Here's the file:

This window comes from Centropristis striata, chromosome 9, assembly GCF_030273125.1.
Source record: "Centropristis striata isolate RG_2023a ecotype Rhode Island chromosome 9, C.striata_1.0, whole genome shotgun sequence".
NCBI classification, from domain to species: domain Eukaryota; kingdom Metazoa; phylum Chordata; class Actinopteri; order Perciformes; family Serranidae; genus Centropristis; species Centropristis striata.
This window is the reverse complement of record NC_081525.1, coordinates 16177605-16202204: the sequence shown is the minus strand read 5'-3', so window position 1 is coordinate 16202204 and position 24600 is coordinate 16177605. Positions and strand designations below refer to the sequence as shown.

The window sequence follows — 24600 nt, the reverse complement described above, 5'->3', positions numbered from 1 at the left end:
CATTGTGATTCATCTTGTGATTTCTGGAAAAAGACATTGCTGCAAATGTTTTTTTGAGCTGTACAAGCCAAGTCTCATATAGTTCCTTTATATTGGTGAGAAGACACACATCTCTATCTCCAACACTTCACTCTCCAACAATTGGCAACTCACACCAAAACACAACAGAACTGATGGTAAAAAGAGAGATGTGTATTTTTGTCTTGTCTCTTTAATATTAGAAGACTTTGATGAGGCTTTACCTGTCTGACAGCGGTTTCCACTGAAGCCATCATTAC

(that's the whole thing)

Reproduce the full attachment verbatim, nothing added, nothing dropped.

This window comes from Centropristis striata, chromosome 9, assembly GCF_030273125.1.
Source record: "Centropristis striata isolate RG_2023a ecotype Rhode Island chromosome 9, C.striata_1.0, whole genome shotgun sequence".
NCBI classification, from domain to species: domain Eukaryota; kingdom Metazoa; phylum Chordata; class Actinopteri; order Perciformes; family Serranidae; genus Centropristis; species Centropristis striata.
This window is the reverse complement of record NC_081525.1, coordinates 16177605-16202204: the sequence shown is the minus strand read 5'-3', so window position 1 is coordinate 16202204 and position 24600 is coordinate 16177605. Positions and strand designations below refer to the sequence as shown.

The window sequence follows — 24600 nt, the reverse complement described above, 5'->3', positions numbered from 1 at the left end:
CATTGTGATTCATCTTGTGATTTCTGGAAAAAGACATTGCTGCAAATGTTTTTTTGAGCTGTACAAGCCAAGTCTCATATAGTTCCTTTATATTGGTGAGAAGACACACATCTCTATCTCCAACACTTCACTCTCCAACAATTGGCAACTCACACCAAAACACAACAGAACTGATGGTAAAAAGAGAGATGTGTATTTTTGTCTTGTCTCTTTAATATTAGAAGACTTTGATGAGGCTTTACCTGTCTGACAGCGGTTTCCACTGAAGCCATCATTAC